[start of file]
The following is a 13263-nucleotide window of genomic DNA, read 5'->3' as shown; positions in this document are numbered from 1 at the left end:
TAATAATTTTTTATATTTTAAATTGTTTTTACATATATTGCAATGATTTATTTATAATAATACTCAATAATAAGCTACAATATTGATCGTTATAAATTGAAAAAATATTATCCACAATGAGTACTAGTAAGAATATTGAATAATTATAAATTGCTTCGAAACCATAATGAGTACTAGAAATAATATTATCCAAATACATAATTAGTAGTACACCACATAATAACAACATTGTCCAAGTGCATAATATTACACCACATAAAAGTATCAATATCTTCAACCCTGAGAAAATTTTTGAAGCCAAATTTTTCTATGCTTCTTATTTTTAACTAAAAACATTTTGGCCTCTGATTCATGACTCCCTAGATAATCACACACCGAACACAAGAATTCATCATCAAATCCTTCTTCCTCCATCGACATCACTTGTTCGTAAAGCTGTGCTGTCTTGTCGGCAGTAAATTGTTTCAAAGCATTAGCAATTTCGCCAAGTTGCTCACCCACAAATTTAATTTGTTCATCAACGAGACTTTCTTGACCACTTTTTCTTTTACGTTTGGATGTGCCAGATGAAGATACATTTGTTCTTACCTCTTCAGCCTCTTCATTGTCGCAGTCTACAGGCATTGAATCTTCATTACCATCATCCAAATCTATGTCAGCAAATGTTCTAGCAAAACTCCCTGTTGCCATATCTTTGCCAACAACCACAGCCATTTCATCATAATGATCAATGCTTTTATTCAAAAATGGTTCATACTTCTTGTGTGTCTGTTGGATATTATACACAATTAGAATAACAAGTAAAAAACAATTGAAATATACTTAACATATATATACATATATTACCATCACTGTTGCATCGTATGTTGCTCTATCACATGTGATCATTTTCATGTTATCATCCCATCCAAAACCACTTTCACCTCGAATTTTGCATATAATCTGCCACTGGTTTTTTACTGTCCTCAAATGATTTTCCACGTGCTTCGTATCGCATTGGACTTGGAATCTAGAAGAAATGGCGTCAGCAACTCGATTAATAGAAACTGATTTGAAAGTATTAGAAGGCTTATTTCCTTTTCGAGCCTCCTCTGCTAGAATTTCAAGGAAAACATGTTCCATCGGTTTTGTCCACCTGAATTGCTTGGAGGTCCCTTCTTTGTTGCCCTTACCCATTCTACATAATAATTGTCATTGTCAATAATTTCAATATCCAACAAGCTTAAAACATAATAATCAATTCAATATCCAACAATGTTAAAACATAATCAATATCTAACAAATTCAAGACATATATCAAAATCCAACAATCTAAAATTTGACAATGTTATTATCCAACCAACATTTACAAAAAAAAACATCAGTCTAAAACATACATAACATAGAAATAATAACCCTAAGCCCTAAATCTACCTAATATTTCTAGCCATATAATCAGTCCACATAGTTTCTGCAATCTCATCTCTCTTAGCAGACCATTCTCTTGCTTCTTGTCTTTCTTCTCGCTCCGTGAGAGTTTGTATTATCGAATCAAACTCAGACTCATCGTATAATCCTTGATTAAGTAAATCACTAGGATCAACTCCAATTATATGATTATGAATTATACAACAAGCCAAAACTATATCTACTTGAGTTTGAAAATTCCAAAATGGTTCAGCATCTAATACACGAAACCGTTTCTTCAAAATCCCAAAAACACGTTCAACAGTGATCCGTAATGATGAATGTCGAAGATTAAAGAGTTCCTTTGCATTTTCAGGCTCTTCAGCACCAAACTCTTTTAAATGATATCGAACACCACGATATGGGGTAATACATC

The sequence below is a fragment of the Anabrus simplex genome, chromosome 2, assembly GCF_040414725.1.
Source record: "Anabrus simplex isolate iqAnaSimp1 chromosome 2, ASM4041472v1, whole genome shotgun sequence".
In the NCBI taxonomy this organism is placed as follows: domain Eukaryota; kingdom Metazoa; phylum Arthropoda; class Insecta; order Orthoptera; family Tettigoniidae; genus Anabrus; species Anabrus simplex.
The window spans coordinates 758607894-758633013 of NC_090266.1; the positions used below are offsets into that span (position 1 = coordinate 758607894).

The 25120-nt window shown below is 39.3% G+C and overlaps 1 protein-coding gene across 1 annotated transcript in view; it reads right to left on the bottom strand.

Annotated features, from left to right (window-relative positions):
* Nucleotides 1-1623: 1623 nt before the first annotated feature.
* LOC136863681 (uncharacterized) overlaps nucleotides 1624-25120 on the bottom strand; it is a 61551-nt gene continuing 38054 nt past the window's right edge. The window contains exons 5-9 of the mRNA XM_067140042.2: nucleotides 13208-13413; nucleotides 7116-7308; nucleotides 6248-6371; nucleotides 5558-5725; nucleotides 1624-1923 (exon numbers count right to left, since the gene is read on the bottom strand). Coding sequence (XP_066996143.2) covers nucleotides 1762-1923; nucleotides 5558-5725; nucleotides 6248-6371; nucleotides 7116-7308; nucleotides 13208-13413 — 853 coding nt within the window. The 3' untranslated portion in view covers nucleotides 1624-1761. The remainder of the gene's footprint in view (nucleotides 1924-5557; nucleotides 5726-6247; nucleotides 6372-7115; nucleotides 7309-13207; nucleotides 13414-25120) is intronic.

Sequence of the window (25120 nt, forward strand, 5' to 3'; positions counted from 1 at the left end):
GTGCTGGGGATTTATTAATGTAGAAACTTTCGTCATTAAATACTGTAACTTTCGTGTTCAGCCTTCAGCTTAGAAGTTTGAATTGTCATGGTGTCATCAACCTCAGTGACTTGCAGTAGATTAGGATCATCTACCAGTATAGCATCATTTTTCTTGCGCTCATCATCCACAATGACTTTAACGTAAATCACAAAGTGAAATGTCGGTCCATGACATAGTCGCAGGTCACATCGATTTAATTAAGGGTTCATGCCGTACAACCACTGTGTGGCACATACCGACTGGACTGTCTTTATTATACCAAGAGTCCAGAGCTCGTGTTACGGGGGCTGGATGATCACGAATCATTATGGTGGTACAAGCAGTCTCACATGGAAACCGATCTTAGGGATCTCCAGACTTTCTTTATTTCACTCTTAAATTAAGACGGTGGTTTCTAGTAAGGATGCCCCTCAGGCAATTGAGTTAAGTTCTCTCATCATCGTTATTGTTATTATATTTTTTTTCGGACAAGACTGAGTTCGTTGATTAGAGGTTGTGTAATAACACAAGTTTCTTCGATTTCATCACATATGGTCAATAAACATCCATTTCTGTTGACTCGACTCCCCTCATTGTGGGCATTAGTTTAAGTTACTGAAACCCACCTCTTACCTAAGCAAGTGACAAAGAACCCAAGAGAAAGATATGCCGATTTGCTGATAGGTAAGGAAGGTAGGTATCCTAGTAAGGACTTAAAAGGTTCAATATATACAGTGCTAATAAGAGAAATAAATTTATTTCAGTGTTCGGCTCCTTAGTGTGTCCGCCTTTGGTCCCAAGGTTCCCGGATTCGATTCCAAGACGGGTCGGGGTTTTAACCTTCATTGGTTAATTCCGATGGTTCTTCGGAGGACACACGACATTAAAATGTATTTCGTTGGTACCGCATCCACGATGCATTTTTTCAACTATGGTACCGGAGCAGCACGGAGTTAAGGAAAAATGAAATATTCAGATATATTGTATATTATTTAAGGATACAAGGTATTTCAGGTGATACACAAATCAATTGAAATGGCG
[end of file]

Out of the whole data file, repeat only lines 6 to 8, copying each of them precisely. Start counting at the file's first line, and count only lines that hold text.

The window spans coordinates 758607894-758633013 of NC_090266.1; the positions used below are offsets into that span (position 1 = coordinate 758607894).

The 25120-nt window shown below is 39.3% G+C and overlaps 1 protein-coding gene across 1 annotated transcript in view; it reads right to left on the bottom strand.

Annotated features, from left to right (window-relative positions):